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Re: utf8 implementation: shared keys #541

p5pRT opened this issue Sep 20, 1999 · 2 comments

Re: utf8 implementation: shared keys #541

p5pRT opened this issue Sep 20, 1999 · 2 comments


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p5pRT commented Sep 20, 1999

Migrated from (status was 'resolved')

Searchable as RT1388$

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p5pRT commented Sep 20, 1999

From The RT System itself

That's fair.

But ... why do we need to dis-associate utf8 and byte in this way?
So long as we can tell they are not "equal" we may as well share the bytes.
So we just have a flag which sets the utf8-ness of this shared value.
We hash-em the same, store them the same, but two entries only match
of the utf8-ness matches as well as hash, length, and bytes.
Now I can have one clump-of-bytes
Because I don't believe that these strings will coincide _exactly_.
So why have multiple sets of overhead and time consuming decision process?

To creater tighter hashes, and hopefully those "time consuming decisions"
would only be made once for every string either offered as input from
some source that would be considered tainted (i.e. external data), or
once at compile time for strings specified at the source level.

In fact, as I mentioned above, I believe that the datatab string table
I mention above is likely not worth storing at all.
I know I need it - it allows the app. to run without swapping...

This is fair. Although, it might be worth allowing app's which use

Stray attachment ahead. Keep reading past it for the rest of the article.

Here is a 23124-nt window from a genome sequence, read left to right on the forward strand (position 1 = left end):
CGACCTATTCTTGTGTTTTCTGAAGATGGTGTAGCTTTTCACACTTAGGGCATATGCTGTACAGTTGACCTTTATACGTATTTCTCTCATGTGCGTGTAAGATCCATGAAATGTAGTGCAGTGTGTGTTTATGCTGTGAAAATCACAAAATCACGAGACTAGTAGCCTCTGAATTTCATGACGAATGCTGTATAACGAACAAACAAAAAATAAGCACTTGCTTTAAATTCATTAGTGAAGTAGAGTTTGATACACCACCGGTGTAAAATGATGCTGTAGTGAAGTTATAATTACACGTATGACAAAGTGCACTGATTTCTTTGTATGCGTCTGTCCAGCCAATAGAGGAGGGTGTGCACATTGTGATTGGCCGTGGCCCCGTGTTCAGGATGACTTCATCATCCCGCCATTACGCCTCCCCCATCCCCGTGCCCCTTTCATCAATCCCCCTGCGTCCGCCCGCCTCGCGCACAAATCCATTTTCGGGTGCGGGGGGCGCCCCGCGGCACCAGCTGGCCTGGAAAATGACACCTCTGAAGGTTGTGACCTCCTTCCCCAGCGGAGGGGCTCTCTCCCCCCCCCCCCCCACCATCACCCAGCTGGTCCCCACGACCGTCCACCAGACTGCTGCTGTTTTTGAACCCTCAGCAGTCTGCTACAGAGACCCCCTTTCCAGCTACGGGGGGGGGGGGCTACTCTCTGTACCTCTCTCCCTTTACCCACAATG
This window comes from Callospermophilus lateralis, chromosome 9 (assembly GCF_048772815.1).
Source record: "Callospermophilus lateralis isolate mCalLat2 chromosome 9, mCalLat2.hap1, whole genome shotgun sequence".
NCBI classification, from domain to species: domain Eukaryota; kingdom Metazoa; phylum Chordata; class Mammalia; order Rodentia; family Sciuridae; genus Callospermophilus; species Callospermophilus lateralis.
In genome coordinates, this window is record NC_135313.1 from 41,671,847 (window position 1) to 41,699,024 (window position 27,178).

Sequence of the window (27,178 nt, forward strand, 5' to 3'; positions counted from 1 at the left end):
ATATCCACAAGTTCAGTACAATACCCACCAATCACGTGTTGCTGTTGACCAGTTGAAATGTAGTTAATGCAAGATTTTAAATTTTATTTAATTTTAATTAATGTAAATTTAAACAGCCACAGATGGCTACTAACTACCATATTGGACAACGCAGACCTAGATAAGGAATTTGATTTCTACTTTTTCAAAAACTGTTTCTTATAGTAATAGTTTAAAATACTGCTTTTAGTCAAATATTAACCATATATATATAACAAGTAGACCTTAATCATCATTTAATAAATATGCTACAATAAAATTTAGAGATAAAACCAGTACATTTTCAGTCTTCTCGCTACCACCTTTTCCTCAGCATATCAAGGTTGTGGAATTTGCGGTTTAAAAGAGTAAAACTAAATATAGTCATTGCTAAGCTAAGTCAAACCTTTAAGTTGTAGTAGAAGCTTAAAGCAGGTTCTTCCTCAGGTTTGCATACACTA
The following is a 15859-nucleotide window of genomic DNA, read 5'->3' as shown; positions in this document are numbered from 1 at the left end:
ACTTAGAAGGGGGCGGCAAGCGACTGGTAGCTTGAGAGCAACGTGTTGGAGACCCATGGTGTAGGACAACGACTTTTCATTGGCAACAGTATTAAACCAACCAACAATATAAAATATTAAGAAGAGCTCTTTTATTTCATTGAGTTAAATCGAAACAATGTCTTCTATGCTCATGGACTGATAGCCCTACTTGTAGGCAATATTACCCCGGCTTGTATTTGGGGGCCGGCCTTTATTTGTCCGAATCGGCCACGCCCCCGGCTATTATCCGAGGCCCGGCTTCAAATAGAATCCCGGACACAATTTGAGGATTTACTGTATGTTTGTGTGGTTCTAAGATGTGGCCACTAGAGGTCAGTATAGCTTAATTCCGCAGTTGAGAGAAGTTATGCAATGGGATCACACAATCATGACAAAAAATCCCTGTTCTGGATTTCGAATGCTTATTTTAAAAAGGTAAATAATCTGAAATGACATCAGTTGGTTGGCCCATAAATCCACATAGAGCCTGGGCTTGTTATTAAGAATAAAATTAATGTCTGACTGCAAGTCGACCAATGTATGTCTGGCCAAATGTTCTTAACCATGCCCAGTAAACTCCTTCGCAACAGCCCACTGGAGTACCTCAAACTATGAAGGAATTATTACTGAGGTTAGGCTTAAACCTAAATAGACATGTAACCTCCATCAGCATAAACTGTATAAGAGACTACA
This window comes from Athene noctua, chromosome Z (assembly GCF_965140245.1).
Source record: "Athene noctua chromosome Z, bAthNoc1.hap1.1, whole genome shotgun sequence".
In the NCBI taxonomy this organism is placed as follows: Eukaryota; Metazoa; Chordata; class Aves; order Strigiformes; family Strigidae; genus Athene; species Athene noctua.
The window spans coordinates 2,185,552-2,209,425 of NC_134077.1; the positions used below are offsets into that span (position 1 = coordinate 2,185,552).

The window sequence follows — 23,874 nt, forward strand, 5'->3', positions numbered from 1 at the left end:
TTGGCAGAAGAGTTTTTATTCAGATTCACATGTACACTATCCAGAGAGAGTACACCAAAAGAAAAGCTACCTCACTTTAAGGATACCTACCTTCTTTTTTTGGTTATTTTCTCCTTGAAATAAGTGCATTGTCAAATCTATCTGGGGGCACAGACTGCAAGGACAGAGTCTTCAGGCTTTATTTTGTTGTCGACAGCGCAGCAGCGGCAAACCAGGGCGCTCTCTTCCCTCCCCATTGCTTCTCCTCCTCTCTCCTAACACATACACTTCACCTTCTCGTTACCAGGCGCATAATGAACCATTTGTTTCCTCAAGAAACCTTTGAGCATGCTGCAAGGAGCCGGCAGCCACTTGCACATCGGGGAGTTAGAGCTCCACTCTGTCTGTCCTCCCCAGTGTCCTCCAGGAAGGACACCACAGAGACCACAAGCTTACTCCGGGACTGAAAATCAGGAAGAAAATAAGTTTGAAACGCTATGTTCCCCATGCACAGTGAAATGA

binary data for some other purpose to disable shared keys for that
specific hash.

What we need is a better algorithym that will be able to eliminate
hash keys with only one reference after some unspecified period.
Shared keys are only useful if the key is actually shared.
Tighter hashes have the potential to be faster for the simple reason that
they take up less pages of memory.

Given an analysis of the string contents,
Um, that sounds slow.
Not if we keep Larry Wall's suggested 7-bit clean optimization in place.
But that means finding another flag bit. Which may mean making TYPEMASK
0x7F rather than 0xFF and converting a byte read in to a read +

Well, you could always OR all the bytes in sequence and check the 8th
bit when you are done.

(Crossing my fingers... :-) ) The majority of cases should be able to be
determined at compile time.
That is far from clear.

The only part unclear is how much effort would be required in adding
this optimization into perl. It is for sure possible.

And assuming that all operations that combine
strings, are operatore on them, propagate the bits whenever it is accurate
to do so, the slow down should be fairly minimal. (And hopefully, absolutely
minimal for "normal" perl...)
For instance, if there are ZERO uses of utf8 code anywhere so far, there
is no need at all to perform the extra analysis to determine if the
string is 7-bit clean. Only on the first occurence of "use utf8;" or
"\x{...}" or some other set of specifications, does this analysis need
to begin to take place.
Having a huge hash with many keys that are only referenced once is slow.

I really think you have to go all the way, or else you'll regret it later.

Of course, perhaps smaller steps are possible.


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p5pRT commented Apr 22, 2003

@iabyn - Status changed from 'stalled' to 'resolved'

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